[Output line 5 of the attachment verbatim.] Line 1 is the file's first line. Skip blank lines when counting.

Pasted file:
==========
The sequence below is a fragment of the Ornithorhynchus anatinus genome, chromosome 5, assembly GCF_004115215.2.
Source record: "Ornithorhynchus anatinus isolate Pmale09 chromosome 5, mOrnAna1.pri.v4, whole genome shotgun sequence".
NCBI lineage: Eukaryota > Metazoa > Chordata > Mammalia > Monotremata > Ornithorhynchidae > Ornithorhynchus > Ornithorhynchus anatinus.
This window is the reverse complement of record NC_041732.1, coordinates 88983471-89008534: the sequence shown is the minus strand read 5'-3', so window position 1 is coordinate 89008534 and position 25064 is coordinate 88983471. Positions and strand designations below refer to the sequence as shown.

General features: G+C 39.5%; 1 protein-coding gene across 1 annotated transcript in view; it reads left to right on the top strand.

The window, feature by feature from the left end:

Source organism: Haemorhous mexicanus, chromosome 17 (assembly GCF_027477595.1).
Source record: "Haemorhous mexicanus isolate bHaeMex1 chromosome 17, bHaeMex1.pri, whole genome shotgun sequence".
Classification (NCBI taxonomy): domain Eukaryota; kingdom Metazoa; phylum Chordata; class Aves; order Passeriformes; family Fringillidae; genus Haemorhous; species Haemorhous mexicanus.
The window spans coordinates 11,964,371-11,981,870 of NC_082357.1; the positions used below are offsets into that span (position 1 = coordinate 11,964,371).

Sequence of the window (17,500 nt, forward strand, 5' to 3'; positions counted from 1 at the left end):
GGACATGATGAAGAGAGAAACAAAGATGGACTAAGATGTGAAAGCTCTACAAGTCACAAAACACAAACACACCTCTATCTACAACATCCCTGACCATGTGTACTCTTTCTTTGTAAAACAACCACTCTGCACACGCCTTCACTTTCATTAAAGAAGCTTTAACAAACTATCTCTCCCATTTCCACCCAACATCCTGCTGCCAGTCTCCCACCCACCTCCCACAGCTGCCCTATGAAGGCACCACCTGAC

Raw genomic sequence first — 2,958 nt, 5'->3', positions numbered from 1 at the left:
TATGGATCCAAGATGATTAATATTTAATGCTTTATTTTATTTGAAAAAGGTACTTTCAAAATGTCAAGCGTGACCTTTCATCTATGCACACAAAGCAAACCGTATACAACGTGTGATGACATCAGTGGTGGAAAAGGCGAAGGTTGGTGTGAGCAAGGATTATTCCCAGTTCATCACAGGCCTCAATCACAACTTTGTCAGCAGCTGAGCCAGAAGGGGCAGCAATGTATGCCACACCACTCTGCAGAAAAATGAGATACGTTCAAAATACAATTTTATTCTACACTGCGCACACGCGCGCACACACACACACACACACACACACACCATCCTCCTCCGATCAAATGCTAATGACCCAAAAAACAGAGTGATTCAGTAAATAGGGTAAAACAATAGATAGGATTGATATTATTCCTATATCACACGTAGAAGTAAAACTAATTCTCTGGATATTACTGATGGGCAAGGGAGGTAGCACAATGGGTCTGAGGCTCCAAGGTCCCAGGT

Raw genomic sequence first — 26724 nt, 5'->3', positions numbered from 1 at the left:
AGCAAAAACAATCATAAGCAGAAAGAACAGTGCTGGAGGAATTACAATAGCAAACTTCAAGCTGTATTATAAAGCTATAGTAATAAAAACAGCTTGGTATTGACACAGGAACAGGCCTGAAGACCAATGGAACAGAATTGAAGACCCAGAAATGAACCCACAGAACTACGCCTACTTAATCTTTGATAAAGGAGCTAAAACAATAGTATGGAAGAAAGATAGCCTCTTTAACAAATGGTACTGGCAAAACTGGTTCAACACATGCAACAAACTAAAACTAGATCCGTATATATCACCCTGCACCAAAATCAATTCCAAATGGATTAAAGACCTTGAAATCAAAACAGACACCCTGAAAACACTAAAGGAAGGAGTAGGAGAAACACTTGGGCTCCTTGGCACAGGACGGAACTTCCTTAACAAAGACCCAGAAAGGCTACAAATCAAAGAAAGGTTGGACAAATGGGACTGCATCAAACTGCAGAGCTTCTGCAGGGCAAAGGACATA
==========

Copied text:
General features: G+C 39.5%; 1 protein-coding gene across 1 annotated transcript in view; it reads left to right on the top strand.